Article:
THE HANSON BROTHERS

Hanson-Brothers-mNO, THEY ARE NOT HANSON

BC EDITION INTERVIEW

When NoMeansNo, the experimental jazz-punk band, started playing as the Hanson Brothers, they couldn’t wait to play a tour without intellectual intensity. As a jersey-clad Ramones-inspired pop punk act, they were the inverse of their primary band, spoofing DOA’s The Prisoner on the cover of Sudden Death, and Black Flag’s My War on the art for My Game.

And if you haven’t been reading carefully, you may wonder why the trio’s single ‘90s hit single, has been omitted.

“They (Hanson) were on Sony at the time, and somebody said we want to give you all this money to buy your name because it’s too confusing,” said singer and guitarist Tommy Hanson, “But we said no, we won’t accept anything. They can use it, but we’re going to too, and it was met with a tremendous amount of confusion. But we’re just going to keep calling ourselves the Hanson Brothers.”

Despite being named after the 1977 cult film Slapshot, Tommy isn’t hesitant to criticize the current state of the NHL and hockey fans. “Some people like the bread and circuses element, and the shootouts, but I hate it,” Tommy says, speaking as the wizened critic that he has become. “I haven’t followed the NHL for five or six seasons now. I love hockey, but the ownership and Gary Bettman can just fuck off.”

Both Hanson and John Hanson are debuting their home brews on this tour, but unfortunately MMM’Hops Pale Ale will not be available. “John’s an avid homebrewer. Le Trou du Diable brewery put out a recipe of his and it’s really good,” Tommy explains. “They said why don’t you guys do some shows, and we’ll promote it and help out with the tour costs and it will be really fun.” Johnny released a home brew how-to on VHS in 2000, and since then that tape has been found inspiring amateurs, including Le Trou du Diable brewery. “The guys at Le Trou du Diable bought Johnny’s video when they were kids, and got really in to brewing. So they made 10-15,000 litres of it, bottled it, and it’s great beer.”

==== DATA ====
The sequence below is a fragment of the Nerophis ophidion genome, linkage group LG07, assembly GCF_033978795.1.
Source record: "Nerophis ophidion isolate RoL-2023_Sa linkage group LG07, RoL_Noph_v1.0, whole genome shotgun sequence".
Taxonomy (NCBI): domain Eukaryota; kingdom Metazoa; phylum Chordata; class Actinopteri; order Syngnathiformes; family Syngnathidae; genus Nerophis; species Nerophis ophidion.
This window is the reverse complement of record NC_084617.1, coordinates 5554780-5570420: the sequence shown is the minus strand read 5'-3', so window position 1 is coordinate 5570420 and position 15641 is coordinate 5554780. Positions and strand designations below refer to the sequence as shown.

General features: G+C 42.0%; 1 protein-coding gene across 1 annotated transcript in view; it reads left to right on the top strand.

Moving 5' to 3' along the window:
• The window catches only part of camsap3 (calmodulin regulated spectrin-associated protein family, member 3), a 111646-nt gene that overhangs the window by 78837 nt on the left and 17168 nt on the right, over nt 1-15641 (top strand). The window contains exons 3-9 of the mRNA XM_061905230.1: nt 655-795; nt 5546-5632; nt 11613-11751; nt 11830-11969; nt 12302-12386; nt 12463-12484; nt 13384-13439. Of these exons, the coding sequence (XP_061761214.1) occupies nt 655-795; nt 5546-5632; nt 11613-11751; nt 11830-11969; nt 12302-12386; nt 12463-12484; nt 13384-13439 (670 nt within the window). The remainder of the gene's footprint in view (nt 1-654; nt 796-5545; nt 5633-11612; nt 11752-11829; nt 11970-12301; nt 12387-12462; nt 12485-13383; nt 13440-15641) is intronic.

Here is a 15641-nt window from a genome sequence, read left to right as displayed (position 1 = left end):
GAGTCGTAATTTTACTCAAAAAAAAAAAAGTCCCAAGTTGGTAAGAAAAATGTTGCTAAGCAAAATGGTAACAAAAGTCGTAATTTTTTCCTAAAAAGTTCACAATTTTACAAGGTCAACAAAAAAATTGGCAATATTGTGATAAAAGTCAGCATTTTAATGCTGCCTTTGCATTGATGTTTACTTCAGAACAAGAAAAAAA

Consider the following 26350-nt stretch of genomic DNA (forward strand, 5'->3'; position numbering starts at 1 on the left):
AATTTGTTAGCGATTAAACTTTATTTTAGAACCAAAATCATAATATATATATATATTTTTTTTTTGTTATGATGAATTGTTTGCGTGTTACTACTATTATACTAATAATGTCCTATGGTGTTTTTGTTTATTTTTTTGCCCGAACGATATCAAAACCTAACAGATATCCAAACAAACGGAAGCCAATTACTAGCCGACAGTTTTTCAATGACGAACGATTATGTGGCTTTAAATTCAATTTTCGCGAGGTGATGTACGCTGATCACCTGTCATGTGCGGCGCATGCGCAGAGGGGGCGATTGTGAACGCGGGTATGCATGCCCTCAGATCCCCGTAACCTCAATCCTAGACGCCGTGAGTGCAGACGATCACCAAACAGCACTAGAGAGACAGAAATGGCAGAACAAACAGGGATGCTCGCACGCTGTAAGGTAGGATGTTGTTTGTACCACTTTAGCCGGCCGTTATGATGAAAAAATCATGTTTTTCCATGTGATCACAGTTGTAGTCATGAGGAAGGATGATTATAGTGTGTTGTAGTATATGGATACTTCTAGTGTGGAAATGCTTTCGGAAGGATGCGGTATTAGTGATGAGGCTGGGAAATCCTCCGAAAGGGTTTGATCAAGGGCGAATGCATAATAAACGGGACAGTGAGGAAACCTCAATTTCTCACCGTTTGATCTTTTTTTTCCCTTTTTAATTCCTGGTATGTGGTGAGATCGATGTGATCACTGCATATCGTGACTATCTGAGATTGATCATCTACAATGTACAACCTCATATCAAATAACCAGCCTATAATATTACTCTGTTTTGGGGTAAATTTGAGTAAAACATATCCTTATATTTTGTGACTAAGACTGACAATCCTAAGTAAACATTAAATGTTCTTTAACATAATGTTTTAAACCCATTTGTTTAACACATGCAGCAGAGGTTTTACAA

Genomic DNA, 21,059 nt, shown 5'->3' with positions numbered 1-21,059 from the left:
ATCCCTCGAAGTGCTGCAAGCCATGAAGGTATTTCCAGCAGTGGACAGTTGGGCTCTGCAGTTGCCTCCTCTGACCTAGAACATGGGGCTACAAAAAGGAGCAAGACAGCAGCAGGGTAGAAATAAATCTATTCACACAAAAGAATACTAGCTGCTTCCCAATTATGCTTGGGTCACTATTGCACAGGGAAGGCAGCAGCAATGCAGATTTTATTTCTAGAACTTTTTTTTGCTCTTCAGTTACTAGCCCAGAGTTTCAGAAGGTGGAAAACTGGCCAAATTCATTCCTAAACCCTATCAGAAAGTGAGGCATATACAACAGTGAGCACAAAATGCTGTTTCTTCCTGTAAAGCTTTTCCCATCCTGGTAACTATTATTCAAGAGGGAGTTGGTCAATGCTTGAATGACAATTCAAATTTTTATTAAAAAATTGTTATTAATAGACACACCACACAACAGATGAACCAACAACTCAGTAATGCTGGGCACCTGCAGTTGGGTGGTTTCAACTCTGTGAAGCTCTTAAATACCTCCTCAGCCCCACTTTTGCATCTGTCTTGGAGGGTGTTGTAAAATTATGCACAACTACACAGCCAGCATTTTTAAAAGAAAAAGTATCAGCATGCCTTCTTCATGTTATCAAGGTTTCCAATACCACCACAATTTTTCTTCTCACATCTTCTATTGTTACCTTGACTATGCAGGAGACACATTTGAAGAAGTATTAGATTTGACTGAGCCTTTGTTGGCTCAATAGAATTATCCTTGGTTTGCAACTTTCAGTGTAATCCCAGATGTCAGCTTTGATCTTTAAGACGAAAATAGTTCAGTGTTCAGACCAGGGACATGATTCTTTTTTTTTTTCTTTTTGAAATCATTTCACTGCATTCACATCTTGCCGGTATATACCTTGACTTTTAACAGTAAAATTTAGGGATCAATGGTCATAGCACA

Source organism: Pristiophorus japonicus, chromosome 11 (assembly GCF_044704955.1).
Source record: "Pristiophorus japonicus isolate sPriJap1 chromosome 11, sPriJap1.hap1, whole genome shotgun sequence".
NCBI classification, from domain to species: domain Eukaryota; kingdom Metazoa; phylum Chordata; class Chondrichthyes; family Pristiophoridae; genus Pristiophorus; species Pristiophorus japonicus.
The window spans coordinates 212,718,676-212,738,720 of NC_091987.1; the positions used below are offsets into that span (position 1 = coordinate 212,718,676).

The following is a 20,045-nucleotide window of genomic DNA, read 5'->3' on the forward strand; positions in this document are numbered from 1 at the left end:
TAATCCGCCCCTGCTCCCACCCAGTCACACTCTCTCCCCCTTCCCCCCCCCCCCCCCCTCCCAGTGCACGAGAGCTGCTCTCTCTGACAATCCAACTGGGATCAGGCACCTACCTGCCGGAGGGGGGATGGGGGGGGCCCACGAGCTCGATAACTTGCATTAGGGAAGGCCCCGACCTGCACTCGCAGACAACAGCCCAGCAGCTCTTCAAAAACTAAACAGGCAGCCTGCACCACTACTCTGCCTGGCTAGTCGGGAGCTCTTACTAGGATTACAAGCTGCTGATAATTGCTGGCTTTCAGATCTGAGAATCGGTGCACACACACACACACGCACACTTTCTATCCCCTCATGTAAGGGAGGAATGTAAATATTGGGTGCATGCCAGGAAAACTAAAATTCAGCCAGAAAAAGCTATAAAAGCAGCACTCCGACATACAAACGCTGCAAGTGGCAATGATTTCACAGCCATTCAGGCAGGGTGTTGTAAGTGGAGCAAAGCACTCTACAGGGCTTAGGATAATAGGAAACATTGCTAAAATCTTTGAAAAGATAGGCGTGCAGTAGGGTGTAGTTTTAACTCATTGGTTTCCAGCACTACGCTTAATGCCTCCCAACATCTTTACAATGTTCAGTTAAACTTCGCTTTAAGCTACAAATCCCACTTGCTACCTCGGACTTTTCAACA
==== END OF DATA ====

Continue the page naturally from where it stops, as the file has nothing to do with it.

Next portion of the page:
The last time the Hanson Brothers got to play together was in June 2013, on tour to Germany. “It was a show on Frankfurt on Main,” Tommy says. “Don’t go to Frankfurt on Odor because that’s on the other side of the country and we made that mistake. And it’s a 12-hour drive if you go to the wrong spot.” Despite these warnings fans were delirious with excitement hearing a two-hour set of originals and covers.

The Hanson Brothers will be playing their newest songs at the Cobalt this month, a venue they’ve played through their career. “The Cobalt’s always a really good place to play, there’s no really heavy-handed security there. The people who used to do the shows were always very nice, but the basic maintenance was not always a priority. I think the beer taps weren’t always cleaned very often.”

They will also be previewing some unreleased tracks. “Before we release stuff, we’re going to play it live, because it’s always better after playing it live for a while,” recalls Tommy. “And six months down the road it’s really taken a life of its own.”

The Hanson Brothers open a bottle of Punk Rauch at the Cobalt (Vancouver) April 10.

By Mathieu Pierre Youdan

BREW BROTHERS IN ARMS

AB EDITION INTERVIEW

Hanson-Bros-m2Few things go together better than hockey and a tall cold one, so it’s only fitting that Canada’s most distinguished puck-rock band should have a varietal of our other national pastime named in their honour. A dyed-in-the-denim Ramones tribute-band, The Hanson Brothers has been an ongoing side-project of notorious Victoria-born/Vancouver-based punk pundits, NoMeansNo, for the past three decades. And what better way to commemorate 30 years of dropping the gloves than by serving up 6.2% liquid courage to their fans across the country?